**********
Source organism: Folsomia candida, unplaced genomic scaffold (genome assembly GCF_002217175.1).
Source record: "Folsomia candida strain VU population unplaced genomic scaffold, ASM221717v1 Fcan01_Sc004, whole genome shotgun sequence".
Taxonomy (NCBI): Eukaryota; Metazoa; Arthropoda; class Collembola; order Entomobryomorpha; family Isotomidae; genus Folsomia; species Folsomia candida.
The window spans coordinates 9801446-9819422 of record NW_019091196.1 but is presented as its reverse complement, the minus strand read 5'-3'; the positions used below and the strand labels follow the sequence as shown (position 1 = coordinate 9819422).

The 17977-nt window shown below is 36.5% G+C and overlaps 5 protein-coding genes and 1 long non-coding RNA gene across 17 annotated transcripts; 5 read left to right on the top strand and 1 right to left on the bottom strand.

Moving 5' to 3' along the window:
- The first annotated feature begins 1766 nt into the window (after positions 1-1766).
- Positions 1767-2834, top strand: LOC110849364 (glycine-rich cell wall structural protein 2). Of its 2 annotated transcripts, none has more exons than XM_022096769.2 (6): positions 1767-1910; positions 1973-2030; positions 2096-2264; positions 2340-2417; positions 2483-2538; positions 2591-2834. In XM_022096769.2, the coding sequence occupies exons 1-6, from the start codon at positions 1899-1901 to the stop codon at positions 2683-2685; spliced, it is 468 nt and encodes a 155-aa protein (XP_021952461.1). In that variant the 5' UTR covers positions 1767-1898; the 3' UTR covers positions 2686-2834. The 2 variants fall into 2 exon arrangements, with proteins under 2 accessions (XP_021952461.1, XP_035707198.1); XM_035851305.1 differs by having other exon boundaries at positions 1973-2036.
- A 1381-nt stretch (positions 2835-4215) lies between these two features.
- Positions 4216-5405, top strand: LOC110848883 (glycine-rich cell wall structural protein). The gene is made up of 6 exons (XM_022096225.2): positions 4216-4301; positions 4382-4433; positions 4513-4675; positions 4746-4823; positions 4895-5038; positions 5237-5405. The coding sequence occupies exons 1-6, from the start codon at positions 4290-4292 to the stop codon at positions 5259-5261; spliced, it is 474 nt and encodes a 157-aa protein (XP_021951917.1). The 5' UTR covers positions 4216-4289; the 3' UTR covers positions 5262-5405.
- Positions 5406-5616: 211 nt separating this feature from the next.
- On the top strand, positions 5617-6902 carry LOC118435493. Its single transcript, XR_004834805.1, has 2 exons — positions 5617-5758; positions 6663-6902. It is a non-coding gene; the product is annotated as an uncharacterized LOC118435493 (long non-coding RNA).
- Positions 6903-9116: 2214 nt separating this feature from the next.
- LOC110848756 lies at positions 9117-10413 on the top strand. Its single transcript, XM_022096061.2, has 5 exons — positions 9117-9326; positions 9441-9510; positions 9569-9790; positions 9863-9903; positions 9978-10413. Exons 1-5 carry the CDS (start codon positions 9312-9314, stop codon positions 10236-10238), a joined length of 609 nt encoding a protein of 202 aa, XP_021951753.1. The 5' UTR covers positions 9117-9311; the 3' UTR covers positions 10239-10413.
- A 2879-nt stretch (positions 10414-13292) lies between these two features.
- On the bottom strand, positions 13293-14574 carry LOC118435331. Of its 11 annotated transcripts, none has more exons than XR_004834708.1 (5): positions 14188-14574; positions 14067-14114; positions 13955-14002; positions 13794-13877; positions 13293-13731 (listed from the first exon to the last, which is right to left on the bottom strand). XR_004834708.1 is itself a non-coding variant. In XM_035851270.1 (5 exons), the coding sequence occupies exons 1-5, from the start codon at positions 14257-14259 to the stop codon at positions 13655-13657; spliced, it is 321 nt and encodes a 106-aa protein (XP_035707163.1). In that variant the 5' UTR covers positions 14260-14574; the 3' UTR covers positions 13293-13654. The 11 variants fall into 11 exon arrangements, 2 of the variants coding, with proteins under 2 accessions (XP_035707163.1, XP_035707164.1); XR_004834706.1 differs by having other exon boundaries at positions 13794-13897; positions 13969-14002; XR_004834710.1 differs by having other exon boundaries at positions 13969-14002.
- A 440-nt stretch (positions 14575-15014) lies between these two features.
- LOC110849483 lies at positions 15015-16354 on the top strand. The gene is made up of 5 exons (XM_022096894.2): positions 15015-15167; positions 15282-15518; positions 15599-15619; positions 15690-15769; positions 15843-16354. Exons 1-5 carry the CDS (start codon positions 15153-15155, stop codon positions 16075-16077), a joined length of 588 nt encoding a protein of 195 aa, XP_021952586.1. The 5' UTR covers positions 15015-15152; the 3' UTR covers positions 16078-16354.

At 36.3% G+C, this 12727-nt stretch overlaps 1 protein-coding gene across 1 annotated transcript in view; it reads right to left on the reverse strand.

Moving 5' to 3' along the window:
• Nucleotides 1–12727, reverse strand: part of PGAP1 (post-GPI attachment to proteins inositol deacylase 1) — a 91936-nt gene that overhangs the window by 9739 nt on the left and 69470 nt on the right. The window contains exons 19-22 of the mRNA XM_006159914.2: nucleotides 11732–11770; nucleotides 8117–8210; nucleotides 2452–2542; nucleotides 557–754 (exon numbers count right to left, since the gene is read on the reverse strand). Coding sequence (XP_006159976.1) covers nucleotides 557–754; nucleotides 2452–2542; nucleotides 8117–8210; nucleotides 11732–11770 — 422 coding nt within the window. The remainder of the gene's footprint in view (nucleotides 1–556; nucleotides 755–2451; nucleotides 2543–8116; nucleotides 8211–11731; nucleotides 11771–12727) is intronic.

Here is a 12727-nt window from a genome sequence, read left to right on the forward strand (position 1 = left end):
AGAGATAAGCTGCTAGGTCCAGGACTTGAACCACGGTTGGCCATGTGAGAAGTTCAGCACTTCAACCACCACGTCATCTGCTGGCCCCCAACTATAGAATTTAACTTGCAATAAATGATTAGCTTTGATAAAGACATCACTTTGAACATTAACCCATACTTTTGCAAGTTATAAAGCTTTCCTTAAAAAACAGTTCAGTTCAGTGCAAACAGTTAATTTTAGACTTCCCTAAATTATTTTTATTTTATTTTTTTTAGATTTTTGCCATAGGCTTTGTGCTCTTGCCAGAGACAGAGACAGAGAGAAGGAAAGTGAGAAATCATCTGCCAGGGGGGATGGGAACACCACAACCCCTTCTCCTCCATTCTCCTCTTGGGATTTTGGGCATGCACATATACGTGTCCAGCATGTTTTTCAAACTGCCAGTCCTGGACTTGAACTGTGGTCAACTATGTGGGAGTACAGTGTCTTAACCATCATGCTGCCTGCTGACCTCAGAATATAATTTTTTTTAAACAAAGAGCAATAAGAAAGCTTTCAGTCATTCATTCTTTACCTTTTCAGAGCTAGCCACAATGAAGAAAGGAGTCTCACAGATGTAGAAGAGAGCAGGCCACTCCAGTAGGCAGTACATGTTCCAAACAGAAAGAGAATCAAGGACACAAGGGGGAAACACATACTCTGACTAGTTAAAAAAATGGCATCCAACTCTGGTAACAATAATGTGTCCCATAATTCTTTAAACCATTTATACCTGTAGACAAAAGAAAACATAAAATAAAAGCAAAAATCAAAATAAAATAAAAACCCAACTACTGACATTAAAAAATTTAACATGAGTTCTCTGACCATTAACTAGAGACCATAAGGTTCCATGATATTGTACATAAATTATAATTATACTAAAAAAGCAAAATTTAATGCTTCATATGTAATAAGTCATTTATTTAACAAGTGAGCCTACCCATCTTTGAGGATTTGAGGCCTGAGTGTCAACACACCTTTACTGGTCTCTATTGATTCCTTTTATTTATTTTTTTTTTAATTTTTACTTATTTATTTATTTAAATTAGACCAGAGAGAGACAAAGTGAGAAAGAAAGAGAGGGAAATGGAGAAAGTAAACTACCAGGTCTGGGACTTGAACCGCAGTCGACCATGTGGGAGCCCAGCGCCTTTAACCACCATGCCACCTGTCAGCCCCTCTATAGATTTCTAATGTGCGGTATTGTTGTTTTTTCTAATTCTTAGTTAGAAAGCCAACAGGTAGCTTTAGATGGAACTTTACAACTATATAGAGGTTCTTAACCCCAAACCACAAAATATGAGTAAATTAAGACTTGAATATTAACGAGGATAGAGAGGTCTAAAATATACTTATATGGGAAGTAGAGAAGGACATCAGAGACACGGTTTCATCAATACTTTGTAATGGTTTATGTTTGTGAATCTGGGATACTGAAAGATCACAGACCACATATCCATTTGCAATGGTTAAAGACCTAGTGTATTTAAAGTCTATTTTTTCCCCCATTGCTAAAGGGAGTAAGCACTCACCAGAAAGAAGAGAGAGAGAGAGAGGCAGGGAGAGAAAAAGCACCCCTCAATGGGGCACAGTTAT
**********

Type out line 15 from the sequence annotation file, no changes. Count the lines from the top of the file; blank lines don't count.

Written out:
- A 2879-nt stretch (positions 10414-13292) lies between these two features.